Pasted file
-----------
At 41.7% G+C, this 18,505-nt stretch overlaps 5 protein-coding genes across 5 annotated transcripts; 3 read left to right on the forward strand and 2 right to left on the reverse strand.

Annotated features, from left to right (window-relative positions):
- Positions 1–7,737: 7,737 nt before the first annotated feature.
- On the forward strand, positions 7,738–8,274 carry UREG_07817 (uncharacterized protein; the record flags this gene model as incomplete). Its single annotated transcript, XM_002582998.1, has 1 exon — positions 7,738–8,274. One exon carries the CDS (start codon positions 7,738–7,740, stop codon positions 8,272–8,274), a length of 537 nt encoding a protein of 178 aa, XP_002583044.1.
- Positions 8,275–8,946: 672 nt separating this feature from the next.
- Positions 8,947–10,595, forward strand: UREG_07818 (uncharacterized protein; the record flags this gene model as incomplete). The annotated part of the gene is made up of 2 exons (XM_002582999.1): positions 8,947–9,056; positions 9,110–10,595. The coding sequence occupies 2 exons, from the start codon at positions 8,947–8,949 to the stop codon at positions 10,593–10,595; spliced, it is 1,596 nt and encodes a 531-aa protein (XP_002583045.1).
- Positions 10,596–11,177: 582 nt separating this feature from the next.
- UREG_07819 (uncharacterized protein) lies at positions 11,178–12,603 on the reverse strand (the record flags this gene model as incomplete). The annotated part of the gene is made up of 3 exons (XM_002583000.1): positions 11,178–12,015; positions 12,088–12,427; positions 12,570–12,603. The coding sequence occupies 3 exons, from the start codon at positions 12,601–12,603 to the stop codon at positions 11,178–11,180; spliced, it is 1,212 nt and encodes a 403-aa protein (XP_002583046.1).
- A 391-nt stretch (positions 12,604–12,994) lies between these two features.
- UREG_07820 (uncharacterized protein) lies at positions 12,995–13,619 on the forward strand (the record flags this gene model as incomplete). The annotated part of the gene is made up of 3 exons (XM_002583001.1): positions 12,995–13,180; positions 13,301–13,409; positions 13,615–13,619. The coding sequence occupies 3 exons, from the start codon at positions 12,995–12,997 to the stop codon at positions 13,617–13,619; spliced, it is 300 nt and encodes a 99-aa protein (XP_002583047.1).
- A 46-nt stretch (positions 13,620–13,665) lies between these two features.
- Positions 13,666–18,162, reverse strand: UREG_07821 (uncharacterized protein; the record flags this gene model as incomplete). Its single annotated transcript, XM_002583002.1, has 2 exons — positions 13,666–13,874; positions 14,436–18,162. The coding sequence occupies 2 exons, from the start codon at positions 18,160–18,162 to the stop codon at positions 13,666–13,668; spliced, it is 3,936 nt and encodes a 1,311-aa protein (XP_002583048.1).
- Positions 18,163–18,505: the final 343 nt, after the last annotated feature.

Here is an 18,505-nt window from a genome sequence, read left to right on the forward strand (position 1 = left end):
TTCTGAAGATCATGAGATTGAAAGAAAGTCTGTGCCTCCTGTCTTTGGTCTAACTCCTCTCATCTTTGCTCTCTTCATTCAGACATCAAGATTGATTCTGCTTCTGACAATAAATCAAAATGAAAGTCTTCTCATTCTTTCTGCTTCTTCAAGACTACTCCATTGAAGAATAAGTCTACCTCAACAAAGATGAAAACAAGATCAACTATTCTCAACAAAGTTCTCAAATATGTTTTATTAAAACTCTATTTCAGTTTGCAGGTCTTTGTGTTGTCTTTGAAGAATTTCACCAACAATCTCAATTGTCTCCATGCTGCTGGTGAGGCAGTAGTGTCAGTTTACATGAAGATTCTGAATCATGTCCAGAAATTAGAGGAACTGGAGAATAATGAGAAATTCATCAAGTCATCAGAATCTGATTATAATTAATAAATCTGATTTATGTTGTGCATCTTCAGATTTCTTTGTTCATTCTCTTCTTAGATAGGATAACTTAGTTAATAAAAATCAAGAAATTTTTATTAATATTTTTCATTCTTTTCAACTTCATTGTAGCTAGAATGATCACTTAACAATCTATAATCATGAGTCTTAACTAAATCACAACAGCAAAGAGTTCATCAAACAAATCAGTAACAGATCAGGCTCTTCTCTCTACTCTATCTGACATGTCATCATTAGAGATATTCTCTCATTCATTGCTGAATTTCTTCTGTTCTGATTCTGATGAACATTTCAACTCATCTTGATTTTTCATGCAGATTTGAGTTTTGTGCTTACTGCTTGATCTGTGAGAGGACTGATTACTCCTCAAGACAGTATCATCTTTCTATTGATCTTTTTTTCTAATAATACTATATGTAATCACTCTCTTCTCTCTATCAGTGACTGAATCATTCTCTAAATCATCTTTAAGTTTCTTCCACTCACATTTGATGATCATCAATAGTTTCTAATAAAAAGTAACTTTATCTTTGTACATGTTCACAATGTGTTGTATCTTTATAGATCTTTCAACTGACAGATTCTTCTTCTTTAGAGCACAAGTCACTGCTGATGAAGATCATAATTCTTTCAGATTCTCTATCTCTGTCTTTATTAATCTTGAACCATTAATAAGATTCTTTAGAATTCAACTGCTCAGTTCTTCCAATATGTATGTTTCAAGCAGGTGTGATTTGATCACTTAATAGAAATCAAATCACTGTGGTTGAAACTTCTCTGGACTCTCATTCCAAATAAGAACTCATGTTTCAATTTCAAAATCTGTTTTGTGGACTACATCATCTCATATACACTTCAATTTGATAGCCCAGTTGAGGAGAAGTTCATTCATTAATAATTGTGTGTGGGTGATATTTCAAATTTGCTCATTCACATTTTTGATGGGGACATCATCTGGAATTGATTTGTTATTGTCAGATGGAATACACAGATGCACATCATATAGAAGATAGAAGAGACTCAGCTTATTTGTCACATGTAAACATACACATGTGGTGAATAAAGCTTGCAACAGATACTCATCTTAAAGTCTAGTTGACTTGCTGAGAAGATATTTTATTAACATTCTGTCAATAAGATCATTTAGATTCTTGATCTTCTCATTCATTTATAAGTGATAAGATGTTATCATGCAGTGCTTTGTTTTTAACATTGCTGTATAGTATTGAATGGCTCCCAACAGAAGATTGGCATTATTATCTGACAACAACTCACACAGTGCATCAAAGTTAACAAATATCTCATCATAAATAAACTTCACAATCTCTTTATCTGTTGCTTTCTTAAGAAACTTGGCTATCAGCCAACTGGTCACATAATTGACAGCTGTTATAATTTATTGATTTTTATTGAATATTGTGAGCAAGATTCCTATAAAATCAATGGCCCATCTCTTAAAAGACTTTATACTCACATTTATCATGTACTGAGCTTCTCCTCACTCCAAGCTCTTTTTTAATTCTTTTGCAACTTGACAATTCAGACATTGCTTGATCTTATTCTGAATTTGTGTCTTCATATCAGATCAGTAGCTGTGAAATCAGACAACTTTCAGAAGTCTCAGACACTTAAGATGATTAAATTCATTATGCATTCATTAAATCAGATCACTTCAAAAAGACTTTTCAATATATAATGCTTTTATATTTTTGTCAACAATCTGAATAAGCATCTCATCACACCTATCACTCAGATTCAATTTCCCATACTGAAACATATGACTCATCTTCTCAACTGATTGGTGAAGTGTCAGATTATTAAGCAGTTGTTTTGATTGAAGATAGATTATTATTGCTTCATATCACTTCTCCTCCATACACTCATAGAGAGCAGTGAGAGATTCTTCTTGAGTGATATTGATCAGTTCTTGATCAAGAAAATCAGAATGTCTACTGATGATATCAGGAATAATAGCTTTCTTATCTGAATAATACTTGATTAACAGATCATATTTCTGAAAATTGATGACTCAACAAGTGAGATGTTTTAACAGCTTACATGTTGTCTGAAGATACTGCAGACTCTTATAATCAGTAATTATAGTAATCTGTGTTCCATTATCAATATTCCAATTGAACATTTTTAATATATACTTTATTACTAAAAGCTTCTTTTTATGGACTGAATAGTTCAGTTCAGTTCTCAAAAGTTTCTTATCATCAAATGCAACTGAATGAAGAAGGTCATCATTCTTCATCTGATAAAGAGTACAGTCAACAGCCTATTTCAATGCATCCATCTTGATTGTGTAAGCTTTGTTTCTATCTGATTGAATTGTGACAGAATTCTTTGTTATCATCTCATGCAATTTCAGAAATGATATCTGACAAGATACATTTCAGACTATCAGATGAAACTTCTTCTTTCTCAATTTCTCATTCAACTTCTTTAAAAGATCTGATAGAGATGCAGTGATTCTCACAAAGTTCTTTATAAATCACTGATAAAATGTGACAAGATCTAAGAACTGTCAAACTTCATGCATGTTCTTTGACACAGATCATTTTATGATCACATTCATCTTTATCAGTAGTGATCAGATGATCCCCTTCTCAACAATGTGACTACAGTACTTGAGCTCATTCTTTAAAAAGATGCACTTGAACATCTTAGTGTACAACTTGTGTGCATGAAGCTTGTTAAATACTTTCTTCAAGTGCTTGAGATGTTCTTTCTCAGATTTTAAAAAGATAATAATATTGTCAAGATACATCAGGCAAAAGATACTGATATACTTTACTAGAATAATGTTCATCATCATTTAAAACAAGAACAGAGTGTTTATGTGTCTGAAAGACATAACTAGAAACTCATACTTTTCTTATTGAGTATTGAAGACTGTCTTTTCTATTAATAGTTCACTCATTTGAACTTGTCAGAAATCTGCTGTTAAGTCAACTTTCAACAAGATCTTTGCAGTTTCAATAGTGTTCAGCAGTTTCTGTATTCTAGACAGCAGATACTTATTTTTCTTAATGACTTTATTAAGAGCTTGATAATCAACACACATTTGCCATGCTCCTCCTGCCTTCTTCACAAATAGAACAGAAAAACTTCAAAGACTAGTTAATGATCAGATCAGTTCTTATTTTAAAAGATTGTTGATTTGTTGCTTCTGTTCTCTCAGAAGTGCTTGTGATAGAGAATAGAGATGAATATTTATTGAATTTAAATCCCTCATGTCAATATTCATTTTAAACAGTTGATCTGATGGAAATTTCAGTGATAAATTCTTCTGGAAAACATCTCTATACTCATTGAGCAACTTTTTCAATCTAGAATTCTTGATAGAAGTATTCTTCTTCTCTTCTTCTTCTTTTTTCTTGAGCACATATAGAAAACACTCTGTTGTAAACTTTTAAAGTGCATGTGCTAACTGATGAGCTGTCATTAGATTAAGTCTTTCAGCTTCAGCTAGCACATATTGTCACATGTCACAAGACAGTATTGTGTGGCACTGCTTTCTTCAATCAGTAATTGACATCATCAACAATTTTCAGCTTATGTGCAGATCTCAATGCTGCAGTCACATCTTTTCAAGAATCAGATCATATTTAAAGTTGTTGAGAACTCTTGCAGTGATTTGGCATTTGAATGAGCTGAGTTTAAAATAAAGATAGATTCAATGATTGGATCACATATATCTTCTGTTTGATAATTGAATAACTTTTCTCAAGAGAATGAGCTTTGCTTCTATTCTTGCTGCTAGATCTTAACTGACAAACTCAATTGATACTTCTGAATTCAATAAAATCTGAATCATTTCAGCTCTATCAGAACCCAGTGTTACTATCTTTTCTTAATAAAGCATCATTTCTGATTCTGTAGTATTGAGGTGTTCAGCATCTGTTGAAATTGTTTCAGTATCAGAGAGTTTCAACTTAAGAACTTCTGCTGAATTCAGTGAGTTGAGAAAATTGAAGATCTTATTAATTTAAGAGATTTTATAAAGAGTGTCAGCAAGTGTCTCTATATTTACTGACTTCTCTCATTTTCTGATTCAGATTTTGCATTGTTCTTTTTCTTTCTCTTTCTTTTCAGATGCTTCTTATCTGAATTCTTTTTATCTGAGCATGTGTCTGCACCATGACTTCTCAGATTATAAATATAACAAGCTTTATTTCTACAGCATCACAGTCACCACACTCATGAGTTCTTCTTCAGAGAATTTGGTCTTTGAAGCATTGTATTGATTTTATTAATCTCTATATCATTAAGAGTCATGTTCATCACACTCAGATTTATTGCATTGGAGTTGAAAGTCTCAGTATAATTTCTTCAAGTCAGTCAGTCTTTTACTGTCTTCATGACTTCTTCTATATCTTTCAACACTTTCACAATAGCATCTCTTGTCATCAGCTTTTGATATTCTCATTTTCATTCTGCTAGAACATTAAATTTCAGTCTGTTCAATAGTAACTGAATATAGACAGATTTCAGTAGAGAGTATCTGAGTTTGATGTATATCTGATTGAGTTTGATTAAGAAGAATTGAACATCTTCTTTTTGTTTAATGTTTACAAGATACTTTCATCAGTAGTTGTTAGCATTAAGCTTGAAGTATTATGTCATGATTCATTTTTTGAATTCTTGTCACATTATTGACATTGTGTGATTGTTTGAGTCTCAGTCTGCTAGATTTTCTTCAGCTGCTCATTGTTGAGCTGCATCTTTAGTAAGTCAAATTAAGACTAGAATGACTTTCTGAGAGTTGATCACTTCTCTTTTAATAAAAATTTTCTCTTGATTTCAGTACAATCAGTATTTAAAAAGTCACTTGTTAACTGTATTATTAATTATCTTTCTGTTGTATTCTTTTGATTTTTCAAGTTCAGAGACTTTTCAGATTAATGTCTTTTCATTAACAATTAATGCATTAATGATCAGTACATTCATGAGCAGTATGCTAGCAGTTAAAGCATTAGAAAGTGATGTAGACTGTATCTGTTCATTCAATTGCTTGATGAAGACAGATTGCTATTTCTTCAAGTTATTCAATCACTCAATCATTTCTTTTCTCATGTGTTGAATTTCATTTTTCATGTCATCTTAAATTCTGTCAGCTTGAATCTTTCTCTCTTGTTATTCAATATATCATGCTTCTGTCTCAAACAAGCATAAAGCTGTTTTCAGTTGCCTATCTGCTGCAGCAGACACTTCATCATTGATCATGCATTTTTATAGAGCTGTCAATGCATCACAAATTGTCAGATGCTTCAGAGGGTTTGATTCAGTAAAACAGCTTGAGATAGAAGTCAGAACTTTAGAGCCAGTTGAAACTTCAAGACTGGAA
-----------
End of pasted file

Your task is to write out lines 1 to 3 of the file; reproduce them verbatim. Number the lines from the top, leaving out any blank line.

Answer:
At 41.7% G+C, this 18,505-nt stretch overlaps 5 protein-coding genes across 5 annotated transcripts; 3 read left to right on the forward strand and 2 right to left on the reverse strand.

Annotated features, from left to right (window-relative positions):
- Positions 1–7,737: 7,737 nt before the first annotated feature.